The Fed is trying to have its cake and eat it too. Having earlier tried to anchor market expectations of future low interest rates by pledging that policy would remain accommodative into 2015, Fed Chairman Ben Bernanke is now saying that the Fed will consider “a recalibration of the pace of its [asset] purchases . . . in light of incoming information.”
So what’s Mr. Market to do? Sleep tight and let the data do what the data will do, or pounce on data rumors to front-run the “recalibration”?
The Fed’s trying to fine-tune the pace of asset purchases is bound to give Mr. Market a bad case of the shakes, as “incoming information” has been extremely volatile throughout this economic recovery. As today’s Geo-Graphic shows, using the six-month average of employment gains to project the unemployment rate going forward suggests vastly different metrics of how close the Fed is to achieving its 6.5% unemployment-rate objective.
If the average pace of job gains in the six months leading up to and including the March unemployment report had been extrapolated forward, the Fed would have expected to reach its 6.5% unemployment target in August 2015. Yet with just one additional month of employment data, an extrapolation of the six-month average gain in employment through April shows the unemployment rate falling below the committee’s 6.5% threshold in August 2014, a full year earlier.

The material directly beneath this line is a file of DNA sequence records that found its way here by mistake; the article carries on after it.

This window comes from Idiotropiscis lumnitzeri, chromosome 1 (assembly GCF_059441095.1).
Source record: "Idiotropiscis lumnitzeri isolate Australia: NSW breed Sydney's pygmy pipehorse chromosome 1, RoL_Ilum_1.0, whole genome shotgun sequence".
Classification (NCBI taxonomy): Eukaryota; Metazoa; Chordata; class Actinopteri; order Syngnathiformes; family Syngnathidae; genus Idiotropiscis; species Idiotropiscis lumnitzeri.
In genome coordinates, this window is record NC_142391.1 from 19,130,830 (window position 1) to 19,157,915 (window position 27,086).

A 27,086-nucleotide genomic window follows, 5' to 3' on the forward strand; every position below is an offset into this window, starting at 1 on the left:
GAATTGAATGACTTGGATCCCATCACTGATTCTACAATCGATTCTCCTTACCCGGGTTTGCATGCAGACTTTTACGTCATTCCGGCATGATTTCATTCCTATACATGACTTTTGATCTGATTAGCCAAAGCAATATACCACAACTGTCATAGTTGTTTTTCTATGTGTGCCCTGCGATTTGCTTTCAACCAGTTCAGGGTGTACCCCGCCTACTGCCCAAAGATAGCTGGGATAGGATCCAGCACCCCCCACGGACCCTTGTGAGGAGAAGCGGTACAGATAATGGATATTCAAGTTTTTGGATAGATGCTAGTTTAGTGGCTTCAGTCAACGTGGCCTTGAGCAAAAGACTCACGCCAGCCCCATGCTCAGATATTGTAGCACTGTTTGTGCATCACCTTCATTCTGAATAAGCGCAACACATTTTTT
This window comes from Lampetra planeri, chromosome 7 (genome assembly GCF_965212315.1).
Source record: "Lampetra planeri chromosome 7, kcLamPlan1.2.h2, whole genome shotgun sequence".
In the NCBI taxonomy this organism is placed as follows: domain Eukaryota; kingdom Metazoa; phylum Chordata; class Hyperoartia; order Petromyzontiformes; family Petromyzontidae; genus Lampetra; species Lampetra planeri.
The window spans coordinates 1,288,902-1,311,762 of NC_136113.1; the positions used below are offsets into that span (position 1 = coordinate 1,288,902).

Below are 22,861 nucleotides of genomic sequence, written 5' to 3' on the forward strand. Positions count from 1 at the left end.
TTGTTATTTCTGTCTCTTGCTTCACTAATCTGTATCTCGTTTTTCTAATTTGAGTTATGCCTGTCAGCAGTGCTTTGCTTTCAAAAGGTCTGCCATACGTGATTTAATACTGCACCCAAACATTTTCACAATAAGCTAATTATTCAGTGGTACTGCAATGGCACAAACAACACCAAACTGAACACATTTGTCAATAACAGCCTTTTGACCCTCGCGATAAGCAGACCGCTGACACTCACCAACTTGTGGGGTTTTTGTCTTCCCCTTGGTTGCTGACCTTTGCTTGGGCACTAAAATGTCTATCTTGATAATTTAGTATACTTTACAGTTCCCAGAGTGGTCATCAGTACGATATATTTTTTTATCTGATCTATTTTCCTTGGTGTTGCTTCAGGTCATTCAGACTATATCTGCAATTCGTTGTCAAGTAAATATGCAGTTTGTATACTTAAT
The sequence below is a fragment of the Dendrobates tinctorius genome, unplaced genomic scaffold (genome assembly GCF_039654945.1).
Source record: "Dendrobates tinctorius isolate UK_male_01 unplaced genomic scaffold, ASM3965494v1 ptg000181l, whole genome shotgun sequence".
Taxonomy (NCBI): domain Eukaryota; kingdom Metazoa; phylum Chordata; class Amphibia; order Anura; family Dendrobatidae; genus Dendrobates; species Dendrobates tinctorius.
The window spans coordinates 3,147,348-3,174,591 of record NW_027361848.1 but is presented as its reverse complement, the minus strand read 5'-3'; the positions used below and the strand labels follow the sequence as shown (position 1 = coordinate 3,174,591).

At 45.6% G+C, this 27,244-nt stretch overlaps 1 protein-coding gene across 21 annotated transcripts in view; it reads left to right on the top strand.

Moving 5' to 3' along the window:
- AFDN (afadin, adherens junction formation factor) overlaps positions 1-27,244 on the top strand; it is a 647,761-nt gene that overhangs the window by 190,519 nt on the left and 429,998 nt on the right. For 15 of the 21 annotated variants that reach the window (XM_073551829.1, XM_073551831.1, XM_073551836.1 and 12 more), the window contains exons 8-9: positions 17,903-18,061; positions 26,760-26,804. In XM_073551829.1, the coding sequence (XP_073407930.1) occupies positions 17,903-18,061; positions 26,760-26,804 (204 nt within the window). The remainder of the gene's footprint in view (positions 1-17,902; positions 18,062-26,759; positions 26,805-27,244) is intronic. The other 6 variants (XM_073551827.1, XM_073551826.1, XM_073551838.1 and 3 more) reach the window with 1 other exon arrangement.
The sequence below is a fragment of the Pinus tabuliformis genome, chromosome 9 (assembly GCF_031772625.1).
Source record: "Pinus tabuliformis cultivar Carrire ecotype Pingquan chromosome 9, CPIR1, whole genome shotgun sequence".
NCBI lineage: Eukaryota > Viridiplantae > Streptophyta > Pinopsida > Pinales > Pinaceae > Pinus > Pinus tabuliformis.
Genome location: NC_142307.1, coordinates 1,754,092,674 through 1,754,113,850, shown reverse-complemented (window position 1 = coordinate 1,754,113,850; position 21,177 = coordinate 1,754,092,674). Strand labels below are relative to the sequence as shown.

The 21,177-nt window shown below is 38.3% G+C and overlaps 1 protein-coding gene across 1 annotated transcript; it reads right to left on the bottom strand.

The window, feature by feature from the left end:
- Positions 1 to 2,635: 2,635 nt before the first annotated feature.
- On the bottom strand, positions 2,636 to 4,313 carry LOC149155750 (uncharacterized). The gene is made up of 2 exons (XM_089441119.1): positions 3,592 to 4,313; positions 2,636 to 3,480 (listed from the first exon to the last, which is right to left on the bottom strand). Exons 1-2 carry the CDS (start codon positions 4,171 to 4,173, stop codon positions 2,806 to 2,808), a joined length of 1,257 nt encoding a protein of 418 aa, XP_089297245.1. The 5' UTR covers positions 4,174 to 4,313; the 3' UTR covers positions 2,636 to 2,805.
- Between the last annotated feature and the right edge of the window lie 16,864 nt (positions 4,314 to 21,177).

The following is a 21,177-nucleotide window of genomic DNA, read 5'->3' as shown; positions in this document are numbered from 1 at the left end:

And the pattern over the past two months is not an anomaly. Using the six months of employment data available in November of last year, our projection had the Fed reaching its employment objective as soon as May 2014; but in January of this year, just two months after the November unemployment report, our projection doesn’t have the Fed reaching its objective until September 2015.
Asset purchases are not a precision tool, so the idea of continuously “recalibrating” them to volatile economic data is a particularly bad one. Recalibration is a strategy in need of recalibration.